A new patient, 19 months-old was seen recently for milk allergy. He was breast fed for the first 4 months then switched to milk based formula. He experienced vomiting and was switched to Alimentum then to a soy based formula which he did tolerate well. The patient develops hives even when milk touches his skin. His PCP did a Milk IgE RAST which was 34.70 (negative being <0.35). All other RAST testing was negative. Milk skin testing was performed in the office and was completely negative. The question came from his mother who had unknowingly been feeding him baby food which contains whey protein and evaporated milk as ingredients. He tolerated these foods well without any adverse reactions. Is there any documented research on why this is possible?


Thank you for your inquiry.

I am forwarding your inquiry to Dr. Julie Wang, who is a nationally recognized expert in food allergy. When we hear from Dr. Wang, we will forward her response to you.

Thank you again for your inquiry.

Phil Lieberman, M.D.

We received a response from Dr. Julie. Thank you again for your inquiry.

Phil Lieberman, M.D.

Response from Dr. Julie Wang:

This is a very interesting case. Since the evaporated milk and whey proteins the child is tolerating is listed as ingredients in baby food, there may only be small quantities in each jar. In addition, evaporated milk is commercially sterilized at high heat and commercial baby foods are heated during the production process. Thus, the conformational epitopes of the milk proteins are likely broken down sufficiently in these products to be tolerated by the infant described. This is not the case for the all children with milk allergies, so we generally do not advise giving products containing milk proteins to children with known milk allergies.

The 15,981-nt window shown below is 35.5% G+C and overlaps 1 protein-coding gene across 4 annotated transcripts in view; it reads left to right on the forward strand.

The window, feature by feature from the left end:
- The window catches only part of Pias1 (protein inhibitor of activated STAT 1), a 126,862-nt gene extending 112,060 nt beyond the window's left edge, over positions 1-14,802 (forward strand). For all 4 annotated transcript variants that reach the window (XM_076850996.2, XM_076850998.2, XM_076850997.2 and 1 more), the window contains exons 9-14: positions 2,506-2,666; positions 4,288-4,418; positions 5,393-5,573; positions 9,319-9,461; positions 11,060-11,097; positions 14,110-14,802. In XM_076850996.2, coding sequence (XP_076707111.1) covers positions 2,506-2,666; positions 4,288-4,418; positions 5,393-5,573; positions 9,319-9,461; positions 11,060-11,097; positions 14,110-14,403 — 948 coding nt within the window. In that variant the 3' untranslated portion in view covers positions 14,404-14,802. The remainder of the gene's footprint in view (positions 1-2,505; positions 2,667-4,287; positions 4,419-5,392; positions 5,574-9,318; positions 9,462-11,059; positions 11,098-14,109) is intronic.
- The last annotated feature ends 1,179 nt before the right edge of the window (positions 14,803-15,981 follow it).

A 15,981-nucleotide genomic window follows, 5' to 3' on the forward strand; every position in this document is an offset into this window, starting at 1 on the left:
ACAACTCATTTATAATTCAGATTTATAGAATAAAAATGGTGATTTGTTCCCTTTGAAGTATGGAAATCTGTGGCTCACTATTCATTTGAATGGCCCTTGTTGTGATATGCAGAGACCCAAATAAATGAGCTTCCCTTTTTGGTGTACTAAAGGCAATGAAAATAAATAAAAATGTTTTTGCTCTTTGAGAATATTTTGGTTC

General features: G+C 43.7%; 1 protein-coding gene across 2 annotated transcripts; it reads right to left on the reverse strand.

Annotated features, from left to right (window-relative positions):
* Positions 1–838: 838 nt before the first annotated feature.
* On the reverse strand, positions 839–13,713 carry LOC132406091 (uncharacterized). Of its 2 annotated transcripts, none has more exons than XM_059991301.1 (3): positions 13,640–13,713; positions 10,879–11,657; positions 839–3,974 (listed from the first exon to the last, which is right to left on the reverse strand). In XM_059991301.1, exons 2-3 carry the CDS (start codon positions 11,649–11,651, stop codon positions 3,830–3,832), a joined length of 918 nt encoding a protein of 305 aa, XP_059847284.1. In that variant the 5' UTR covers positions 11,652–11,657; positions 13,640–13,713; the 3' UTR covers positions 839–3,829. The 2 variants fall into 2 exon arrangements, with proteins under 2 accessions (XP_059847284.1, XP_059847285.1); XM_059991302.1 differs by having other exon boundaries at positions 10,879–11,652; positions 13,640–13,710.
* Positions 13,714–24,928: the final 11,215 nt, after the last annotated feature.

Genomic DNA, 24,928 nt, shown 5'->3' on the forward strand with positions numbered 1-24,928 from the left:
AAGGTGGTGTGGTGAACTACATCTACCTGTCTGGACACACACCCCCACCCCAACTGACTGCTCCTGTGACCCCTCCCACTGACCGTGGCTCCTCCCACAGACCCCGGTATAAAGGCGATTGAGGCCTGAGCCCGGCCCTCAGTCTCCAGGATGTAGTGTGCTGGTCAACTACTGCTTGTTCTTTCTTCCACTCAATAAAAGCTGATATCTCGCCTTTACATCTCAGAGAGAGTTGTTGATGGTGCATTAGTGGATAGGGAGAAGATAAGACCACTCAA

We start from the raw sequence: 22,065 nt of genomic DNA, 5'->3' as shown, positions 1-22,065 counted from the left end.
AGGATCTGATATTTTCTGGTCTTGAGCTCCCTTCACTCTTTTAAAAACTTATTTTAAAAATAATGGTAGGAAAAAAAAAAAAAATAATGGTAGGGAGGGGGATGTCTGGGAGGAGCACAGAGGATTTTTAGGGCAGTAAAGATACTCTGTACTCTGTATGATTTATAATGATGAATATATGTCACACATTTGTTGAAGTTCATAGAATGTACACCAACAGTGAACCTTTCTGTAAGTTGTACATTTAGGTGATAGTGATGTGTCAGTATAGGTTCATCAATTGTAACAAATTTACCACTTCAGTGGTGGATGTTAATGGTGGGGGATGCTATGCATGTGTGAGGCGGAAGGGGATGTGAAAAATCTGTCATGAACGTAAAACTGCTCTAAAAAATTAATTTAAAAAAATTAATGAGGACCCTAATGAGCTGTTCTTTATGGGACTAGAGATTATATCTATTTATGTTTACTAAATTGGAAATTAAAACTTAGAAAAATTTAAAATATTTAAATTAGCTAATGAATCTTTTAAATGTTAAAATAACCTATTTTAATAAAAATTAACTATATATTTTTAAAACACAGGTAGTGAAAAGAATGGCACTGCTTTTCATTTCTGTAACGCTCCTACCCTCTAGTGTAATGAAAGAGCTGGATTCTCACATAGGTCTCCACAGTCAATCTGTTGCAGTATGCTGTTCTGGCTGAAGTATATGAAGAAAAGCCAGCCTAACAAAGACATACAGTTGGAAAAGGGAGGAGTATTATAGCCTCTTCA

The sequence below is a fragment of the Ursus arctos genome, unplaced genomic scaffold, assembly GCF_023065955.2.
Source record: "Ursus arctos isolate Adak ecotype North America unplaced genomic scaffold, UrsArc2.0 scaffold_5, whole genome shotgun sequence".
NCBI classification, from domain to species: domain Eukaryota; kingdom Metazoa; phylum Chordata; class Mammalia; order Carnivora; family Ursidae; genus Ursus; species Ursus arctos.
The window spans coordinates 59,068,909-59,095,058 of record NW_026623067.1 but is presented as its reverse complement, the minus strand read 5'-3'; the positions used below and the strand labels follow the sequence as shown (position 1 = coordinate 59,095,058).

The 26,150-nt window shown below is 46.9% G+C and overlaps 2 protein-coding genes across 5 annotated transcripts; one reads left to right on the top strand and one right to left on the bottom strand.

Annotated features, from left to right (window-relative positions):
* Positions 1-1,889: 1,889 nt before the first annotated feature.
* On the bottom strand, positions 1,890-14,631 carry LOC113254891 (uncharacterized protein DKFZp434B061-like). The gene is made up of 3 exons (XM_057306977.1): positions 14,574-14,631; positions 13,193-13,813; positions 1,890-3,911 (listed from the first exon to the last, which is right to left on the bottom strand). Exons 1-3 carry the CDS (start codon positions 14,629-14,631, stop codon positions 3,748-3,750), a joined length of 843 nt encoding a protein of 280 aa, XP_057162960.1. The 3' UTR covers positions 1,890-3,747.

While many children with milk allergy have sensitization to multiple milk proteins in both the casein and whey components, there can be significant variability in sensitization patterns. Therefore, another possible explanation for this infant tolerating whey proteins is that this child may only be sensitized to the casein proteins.

Dr. Julie Wang

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